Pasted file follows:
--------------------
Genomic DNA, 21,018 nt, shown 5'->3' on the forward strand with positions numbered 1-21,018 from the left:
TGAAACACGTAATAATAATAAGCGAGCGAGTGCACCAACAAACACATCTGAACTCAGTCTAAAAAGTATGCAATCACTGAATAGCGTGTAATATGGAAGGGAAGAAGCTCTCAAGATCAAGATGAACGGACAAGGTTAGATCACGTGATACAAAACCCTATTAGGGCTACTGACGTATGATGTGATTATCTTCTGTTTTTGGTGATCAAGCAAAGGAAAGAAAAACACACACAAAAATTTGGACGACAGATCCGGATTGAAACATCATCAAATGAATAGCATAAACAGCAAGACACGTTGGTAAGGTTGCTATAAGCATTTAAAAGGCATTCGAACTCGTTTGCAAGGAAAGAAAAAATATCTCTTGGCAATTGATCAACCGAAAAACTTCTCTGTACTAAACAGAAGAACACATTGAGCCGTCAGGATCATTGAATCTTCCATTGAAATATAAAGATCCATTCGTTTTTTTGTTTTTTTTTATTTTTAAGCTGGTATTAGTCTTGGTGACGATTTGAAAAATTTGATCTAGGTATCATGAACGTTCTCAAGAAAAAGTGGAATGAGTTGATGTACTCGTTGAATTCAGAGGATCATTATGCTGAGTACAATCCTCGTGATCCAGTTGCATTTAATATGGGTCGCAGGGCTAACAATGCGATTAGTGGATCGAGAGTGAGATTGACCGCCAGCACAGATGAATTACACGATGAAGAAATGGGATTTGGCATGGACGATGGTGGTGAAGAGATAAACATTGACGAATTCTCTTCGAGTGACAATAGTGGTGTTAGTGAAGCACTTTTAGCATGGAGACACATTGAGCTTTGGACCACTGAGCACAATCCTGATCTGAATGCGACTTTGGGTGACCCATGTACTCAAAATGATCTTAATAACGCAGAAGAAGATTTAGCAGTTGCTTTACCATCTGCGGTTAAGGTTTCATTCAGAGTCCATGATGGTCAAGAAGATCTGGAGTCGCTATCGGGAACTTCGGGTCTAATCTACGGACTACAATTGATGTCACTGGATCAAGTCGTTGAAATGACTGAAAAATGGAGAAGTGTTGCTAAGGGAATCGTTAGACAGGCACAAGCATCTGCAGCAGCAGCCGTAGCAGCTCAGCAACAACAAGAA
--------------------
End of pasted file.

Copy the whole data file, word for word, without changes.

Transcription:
Genomic DNA, 21,018 nt, shown 5'->3' on the forward strand with positions numbered 1-21,018 from the left:
TGAAACACGTAATAATAATAAGCGAGCGAGTGCACCAACAAACACATCTGAACTCAGTCTAAAAAGTATGCAATCACTGAATAGCGTGTAATATGGAAGGGAAGAAGCTCTCAAGATCAAGATGAACGGACAAGGTTAGATCACGTGATACAAAACCCTATTAGGGCTACTGACGTATGATGTGATTATCTTCTGTTTTTGGTGATCAAGCAAAGGAAAGAAAAACACACACAAAAATTTGGACGACAGATCCGGATTGAAACATCATCAAATGAATAGCATAAACAGCAAGACACGTTGGTAAGGTTGCTATAAGCATTTAAAAGGCATTCGAACTCGTTTGCAAGGAAAGAAAAAATATCTCTTGGCAATTGATCAACCGAAAAACTTCTCTGTACTAAACAGAAGAACACATTGAGCCGTCAGGATCATTGAATCTTCCATTGAAATATAAAGATCCATTCGTTTTTTTGTTTTTTTTTATTTTTAAGCTGGTATTAGTCTTGGTGACGATTTGAAAAATTTGATCTAGGTATCATGAACGTTCTCAAGAAAAAGTGGAATGAGTTGATGTACTCGTTGAATTCAGAGGATCATTATGCTGAGTACAATCCTCGTGATCCAGTTGCATTTAATATGGGTCGCAGGGCTAACAATGCGATTAGTGGATCGAGAGTGAGATTGACCGCCAGCACAGATGAATTACACGATGAAGAAATGGGATTTGGCATGGACGATGGTGGTGAAGAGATAAACATTGACGAATTCTCTTCGAGTGACAATAGTGGTGTTAGTGAAGCACTTTTAGCATGGAGACACATTGAGCTTTGGACCACTGAGCACAATCCTGATCTGAATGCGACTTTGGGTGACCCATGTACTCAAAATGATCTTAATAACGCAGAAGAAGATTTAGCAGTTGCTTTACCATCTGCGGTTAAGGTTTCATTCAGAGTCCATGATGGTCAAGAAGATCTGGAGTCGCTATCGGGAACTTCGGGTCTAATCTACGGACTACAATTGATGTCACTGGATCAAGTCGTTGAAATGACTGAAAAATGGAGAAGTGTTGCTAAGGGAATCGTTAGACAGGCACAAGCATCTGCAGCAGCAGCCGTAGCAGCTCAGCAACAACAAGAA